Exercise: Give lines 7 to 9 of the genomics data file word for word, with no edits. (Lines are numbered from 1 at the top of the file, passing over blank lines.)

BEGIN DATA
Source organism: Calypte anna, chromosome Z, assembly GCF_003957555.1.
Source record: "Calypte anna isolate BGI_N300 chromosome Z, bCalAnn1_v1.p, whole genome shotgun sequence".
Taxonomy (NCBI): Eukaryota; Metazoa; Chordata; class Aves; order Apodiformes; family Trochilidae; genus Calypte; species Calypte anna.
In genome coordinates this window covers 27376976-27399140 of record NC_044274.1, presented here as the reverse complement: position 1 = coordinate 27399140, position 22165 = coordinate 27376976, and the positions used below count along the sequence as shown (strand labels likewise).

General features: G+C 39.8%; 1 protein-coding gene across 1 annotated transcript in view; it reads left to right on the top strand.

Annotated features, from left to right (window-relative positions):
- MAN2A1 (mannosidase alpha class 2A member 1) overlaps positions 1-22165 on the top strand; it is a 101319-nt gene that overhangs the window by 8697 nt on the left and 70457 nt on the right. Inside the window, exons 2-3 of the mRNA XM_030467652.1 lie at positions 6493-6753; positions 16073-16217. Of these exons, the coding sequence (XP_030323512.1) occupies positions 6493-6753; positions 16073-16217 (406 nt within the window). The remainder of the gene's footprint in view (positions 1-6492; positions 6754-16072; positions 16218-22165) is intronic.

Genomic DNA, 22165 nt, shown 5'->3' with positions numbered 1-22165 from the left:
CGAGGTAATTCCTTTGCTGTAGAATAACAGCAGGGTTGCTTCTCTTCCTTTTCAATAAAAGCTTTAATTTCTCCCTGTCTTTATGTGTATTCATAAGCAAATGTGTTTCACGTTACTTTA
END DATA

- MAN2A1 (mannosidase alpha class 2A member 1) overlaps positions 1-22165 on the top strand; it is a 101319-nt gene that overhangs the window by 8697 nt on the left and 70457 nt on the right. Inside the window, exons 2-3 of the mRNA XM_030467652.1 lie at positions 6493-6753; positions 16073-16217. Of these exons, the coding sequence (XP_030323512.1) occupies positions 6493-6753; positions 16073-16217 (406 nt within the window). The remainder of the gene's footprint in view (positions 1-6492; positions 6754-16072; positions 16218-22165) is intronic.

Genomic DNA, 22165 nt, shown 5'->3' with positions numbered 1-22165 from the left:
CGAGGTAATTCCTTTGCTGTAGAATAACAGCAGGGTTGCTTCTCTTCCTTTTCAATAAAAGCTTTAATTTCTCCCTGTCTTTATGTGTATTCATAAGCAAATGTGTTTCACGTTACTTTA